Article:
America has been here before. While the attempted insurrection at the Capitol building on 6 January 2021 was shocking in its display of pure, untempered rage, the United States has dealt with more than its fair share of violent fascists and insurrectionists over the centuries. The American Civil War is the most obvious example, but there are other, more recent cases that provide important lessons for post-Trump America.
American occupation forces governed part of West Germany and all of Japan after the defeat of the Axis Powers in the Second World War. In Japan, the occupation government under General MacArthur was given almost unlimited power to remake Japan in a new, democratic fashion. To achieve this, MacArthur’s first move was to punish the fascist perpetrators of Japanese war crimes and exclude fascist loyalists from holding public office.
While healing the national community was the end-goal, the occupation forces recognised that accountability came first — something that many commentators, especially conservatives, are missing in their response to the Capitol insurrection. Wounds opened by violent thugs have to be treated and medicated. Until they are, calls for ‘unity’ ring hollow.
As America prepares to move into a post-Trump era, the country can take some serious lessons from its experience governing a post-fascist Japan in 1945–52. Then, as now, tough decisions are necessary. Some of them may seem divisive, but severe maladies call for severe remedies.
Japan’s war machine committed innumerable atrocities during the Second World War, including mass murder of civilians,¹ state-sanctioned rape,² human experimentation,³ and the mistreatment of prisoners of war.⁴ These atrocities were committed under the auspices of a distinctly Japanese form of race-based fascism melding Confucian and Buddhist ideas with social Darwinism.⁵ Having, as George Orwell dubbed it, ‘a racial theory even more extreme than that of the Germans,’ the Japanese were confident in their superiority and their right, therefore, to treat others poorly.⁶
As the tide of the Second World War turned decisively against Japan and the prospect of a military occupation drew nearer, Americans began to wonder how they might rehabilitate a nation in the grips of such a violent ideology.⁷ If Japan was ever to re-enter the international community on amicable terms, Japanese society would have to undergo fundamental changes, or ‘denazification’.’⁸ Accordingly, the US Field Manual on military government noted that government personnel in the occupied country could be removed if they subscribed to ideologies that ‘outrage civilized concepts’.⁹
Japan accepted the terms of surrender set out in the Potsdam Declaration on 15 August 1945, just days after atom bombs were dropped on Hiroshima and Nagasaki. Hard-liners in the Japanese military attempted a coup to prevent the surrender, but this ultimately failed.¹⁰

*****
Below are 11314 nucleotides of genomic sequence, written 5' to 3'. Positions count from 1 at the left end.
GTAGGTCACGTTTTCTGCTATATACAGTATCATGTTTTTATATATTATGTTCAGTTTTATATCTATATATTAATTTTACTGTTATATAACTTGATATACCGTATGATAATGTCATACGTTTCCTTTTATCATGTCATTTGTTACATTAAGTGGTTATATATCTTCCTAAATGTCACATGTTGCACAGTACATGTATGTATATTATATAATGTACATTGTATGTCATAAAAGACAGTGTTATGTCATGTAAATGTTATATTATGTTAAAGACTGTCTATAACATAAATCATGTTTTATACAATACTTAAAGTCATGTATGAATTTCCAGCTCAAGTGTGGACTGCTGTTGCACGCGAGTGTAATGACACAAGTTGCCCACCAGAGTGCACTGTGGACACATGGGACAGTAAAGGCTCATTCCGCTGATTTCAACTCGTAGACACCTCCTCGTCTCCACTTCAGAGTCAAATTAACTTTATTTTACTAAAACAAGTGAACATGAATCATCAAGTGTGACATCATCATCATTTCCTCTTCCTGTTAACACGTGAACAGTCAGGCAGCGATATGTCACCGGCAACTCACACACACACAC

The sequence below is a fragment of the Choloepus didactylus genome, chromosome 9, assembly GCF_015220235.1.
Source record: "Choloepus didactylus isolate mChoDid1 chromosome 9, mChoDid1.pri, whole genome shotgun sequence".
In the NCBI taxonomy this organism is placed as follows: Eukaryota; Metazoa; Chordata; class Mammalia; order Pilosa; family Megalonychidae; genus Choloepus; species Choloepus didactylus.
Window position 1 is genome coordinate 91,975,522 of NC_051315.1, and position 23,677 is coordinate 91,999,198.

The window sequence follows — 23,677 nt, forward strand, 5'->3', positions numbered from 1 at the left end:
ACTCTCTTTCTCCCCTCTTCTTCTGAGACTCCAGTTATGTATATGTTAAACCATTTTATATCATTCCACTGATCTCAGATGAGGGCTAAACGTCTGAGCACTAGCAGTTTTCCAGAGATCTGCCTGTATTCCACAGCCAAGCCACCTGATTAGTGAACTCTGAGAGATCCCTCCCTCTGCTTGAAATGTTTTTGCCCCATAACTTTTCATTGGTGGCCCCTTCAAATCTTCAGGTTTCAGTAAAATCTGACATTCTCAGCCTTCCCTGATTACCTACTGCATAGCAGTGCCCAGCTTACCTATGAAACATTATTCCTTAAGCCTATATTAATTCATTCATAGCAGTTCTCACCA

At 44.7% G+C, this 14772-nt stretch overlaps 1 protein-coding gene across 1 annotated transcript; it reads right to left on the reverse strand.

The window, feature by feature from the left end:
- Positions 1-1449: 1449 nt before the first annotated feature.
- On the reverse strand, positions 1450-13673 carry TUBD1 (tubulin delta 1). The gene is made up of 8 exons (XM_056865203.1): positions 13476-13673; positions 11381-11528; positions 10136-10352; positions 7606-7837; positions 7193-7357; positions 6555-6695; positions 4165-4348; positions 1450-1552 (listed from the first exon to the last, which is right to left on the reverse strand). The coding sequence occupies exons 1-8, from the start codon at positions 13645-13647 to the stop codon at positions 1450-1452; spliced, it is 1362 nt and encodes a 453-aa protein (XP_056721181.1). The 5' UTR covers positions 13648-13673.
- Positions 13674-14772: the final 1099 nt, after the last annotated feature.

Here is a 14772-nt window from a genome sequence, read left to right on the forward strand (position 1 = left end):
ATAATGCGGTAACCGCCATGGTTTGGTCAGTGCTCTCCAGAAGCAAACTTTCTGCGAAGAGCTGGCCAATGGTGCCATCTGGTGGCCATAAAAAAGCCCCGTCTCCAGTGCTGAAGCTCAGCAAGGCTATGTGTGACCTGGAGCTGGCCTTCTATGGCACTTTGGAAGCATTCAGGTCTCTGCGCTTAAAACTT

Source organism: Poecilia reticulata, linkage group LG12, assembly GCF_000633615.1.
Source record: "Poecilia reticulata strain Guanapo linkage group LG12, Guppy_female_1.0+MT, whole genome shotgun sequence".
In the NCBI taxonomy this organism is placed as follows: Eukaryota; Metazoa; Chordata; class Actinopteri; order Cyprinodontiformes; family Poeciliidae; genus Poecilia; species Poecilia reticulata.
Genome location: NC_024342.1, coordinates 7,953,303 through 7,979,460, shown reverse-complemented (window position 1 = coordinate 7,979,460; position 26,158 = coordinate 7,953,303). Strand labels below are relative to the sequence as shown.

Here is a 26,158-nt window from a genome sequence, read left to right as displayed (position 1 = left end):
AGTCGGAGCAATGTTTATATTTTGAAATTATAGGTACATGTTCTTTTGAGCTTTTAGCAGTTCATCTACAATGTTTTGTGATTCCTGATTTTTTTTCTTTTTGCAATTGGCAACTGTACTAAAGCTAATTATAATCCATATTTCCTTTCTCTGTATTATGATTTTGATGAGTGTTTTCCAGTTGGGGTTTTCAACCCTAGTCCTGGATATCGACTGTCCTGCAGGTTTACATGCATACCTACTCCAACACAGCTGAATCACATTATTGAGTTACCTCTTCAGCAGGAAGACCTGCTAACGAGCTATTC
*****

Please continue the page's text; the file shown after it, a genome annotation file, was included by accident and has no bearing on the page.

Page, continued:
General Douglas MacArthur was installed as Supreme Commander for the Allied Powers (SCAP) in the Far East, a post which gave him ultimate control of both civil and military affairs in Japan, and it was he who, ‘armed with a conqueror’s power,’¹¹ led the effort to remake the defeated nation in America’s image. As MacArthur himself put it, ‘Japan had become the world’s great laboratory for an experiment in the liberation of a people from totalitarian military rule’.¹²
The US State-War-Navy Coordinating Committee’s Initial Post-Surrender Policy for Japan, issued September 1945, defined the occupation’s objectives as, firstly, to ensure ‘that Japan will not again become a menace to the United States [or] the world,’ and secondly, to establish ‘a peaceful and responsible government’. Institutions ‘expressive of the spirit of militarism and aggression will be vigorously suppressed,’ and the Japanese would ‘be encouraged to develop a desire for individual liberties and respect for fundamental human rights’. Discriminatory laws based on ‘race, nationality, creed or political opinion’ would be ‘abrogated,’ while no form of government would be imposed if ‘not supported by the freely expressed will of the people’.¹³
The ethos of the new Japan was captured in the constitution drafted in just six days by American administrators.¹⁴ The new constitution enshrined free expression, barred discrimination based on race, sex, and religion, instituted universal suffrage, placed sovereignty with the people rather than the Emperor, and prohibited Japan from maintaining a military in future.¹⁵ There could not have been a more potent statement of the occupation government’s intent. MacArthur called it ‘the most liberal constitution in history.’¹⁶
As in Germany, the Allies brought the key perpetrators of Japan’s war crimes to trial. There were some key oversights, however. The personnel in Japan’s system of human experimentation were let off the hook in exchange for giving the results of their experiments to the US.¹⁷ Many of them went on to lead successful lives as civilian doctors. Others, like Surgeon General Ishii Shirō, director of the notorious Unit 731, simply vanished, never facing consequences of their despicable actions.
Another to escape trial was Emperor Hirohito himself. The US administration understood the immense respect the Japanese people had for the imperial institution and recognised that there was scope to work with the Emperor to legitimise the new regime.¹⁸ Hirohito agreed to play along, thus setting in motion a joint Japanese-American effort to rehabilitate the imperial system and expunge the Emperor’s deep involvement in directing the war effort from the history books.¹⁹ In return for being allowed to remain in his position, Hirohito agreed to renounce his claims to divinity and serve as a purely symbolic head of state.²⁰